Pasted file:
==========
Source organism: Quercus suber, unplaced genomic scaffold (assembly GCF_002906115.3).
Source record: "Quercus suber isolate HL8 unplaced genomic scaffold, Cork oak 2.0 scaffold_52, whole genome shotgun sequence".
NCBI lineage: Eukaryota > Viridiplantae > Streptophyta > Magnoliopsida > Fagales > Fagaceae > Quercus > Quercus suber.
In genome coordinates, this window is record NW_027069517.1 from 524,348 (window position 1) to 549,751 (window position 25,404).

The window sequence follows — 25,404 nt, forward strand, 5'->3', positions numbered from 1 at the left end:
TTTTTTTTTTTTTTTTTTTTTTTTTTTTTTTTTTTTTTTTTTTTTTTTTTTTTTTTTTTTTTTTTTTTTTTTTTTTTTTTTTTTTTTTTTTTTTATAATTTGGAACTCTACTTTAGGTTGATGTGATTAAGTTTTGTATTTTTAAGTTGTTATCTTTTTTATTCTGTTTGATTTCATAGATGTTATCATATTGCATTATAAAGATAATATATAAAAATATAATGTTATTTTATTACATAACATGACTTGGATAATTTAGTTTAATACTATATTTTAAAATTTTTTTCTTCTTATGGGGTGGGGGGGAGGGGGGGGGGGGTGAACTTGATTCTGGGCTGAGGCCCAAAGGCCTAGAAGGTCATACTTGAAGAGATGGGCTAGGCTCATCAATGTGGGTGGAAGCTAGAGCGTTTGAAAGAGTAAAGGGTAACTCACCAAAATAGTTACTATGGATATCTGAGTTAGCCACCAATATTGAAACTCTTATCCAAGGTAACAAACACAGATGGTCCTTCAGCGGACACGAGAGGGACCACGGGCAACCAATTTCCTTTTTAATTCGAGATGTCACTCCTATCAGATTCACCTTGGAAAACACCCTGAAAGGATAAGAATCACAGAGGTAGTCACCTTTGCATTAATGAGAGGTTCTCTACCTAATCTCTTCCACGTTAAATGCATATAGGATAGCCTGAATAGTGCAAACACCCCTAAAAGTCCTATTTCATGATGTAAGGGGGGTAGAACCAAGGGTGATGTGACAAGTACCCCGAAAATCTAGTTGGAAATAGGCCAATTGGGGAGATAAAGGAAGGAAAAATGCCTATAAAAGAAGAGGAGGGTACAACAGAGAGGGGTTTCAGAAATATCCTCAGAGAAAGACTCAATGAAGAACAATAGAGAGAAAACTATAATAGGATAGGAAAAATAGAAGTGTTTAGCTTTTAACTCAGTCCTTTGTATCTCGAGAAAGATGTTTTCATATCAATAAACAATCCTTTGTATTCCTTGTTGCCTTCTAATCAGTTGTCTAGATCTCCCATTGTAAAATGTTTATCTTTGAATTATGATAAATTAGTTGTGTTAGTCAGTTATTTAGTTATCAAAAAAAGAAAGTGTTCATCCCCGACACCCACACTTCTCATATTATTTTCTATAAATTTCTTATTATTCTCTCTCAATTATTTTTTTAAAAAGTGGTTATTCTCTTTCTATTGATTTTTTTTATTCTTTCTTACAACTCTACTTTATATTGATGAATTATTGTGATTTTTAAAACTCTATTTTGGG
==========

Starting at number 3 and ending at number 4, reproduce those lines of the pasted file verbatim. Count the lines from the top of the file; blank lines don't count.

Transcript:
NCBI lineage: Eukaryota > Viridiplantae > Streptophyta > Magnoliopsida > Fagales > Fagaceae > Quercus > Quercus suber.
In genome coordinates, this window is record NW_027069517.1 from 524,348 (window position 1) to 549,751 (window position 25,404).